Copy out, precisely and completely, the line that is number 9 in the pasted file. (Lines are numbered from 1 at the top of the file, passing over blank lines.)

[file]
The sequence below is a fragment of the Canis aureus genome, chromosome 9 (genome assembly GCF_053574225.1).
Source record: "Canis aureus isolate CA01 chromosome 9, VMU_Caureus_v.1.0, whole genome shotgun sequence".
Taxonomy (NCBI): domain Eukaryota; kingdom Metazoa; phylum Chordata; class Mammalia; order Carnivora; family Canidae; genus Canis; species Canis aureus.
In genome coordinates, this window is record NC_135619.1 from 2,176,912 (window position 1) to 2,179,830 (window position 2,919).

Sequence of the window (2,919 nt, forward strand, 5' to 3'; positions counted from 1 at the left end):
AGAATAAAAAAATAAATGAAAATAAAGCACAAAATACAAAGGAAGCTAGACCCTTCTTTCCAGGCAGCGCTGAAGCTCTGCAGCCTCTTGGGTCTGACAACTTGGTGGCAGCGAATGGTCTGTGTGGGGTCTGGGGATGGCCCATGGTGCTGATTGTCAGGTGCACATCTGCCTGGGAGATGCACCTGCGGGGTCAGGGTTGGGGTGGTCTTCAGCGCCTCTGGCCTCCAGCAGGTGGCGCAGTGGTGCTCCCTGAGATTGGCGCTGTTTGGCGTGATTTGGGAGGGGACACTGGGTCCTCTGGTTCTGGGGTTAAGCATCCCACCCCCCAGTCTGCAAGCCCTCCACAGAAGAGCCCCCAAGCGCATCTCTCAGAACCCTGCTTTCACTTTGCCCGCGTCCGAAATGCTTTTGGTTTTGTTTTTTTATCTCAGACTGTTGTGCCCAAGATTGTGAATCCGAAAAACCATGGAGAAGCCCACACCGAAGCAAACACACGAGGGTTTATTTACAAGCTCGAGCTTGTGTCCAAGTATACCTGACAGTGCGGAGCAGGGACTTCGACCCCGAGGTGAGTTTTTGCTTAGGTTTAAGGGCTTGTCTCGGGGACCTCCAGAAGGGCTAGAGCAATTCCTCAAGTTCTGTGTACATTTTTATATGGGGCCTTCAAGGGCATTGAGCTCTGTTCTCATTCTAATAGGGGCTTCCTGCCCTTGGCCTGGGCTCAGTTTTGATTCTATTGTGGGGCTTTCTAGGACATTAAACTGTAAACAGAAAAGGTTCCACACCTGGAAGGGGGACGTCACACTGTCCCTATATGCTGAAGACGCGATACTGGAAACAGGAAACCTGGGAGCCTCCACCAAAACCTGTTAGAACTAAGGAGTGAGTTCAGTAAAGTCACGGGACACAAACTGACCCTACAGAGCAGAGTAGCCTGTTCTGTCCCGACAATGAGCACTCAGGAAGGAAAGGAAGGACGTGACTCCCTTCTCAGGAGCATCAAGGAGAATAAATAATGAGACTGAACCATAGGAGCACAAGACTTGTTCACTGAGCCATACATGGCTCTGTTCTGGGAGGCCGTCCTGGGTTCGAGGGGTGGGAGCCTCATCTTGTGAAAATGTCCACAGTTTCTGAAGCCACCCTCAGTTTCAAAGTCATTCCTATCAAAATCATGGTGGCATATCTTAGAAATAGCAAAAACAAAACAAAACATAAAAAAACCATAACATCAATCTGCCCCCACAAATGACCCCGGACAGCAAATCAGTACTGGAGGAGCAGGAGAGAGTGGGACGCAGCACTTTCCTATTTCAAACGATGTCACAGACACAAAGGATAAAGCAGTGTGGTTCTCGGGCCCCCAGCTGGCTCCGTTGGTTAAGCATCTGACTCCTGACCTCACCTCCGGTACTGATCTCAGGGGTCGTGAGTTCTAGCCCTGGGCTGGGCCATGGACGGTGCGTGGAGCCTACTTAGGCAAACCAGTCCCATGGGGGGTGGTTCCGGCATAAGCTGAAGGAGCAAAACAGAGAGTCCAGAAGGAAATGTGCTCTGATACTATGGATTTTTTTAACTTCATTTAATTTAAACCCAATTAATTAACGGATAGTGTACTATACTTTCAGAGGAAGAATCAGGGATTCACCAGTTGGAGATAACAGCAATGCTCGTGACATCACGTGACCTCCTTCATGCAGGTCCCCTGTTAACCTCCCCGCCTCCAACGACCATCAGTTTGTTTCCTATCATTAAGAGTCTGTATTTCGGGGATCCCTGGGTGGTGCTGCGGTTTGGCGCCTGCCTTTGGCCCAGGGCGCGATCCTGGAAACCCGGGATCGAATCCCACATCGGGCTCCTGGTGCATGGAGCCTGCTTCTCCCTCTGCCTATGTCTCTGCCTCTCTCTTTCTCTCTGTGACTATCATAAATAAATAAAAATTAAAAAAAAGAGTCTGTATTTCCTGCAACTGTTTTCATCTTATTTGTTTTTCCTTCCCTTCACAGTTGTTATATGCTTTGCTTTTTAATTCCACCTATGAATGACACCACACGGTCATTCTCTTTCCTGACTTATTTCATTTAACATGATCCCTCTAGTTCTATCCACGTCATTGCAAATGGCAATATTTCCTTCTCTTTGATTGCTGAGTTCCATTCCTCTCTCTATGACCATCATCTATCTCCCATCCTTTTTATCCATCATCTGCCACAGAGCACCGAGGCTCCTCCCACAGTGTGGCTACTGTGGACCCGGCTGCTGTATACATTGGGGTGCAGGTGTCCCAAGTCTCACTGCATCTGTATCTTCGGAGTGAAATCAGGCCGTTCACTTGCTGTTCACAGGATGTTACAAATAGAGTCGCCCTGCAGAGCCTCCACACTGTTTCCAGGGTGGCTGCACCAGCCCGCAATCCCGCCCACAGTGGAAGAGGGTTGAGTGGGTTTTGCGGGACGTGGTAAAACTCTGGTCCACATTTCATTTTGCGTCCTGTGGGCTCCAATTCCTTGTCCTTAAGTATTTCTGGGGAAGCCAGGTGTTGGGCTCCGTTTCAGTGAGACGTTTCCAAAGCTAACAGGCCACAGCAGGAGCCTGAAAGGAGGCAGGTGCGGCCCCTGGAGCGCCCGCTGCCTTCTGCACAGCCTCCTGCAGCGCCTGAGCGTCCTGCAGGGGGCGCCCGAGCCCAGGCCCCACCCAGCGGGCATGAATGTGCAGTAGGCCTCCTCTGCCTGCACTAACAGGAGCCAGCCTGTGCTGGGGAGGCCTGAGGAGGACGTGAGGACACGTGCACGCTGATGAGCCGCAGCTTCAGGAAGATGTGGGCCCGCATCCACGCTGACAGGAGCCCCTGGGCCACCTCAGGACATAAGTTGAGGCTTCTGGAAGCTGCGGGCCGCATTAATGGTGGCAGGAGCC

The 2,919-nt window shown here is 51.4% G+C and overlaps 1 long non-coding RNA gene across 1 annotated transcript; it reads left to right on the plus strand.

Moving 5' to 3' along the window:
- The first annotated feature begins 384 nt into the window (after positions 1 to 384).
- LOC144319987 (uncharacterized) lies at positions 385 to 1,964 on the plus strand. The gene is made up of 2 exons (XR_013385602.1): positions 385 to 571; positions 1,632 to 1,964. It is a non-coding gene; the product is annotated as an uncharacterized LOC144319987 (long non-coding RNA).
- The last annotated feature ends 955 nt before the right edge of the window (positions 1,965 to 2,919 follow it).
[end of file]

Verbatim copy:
- The first annotated feature begins 384 nt into the window (after positions 1 to 384).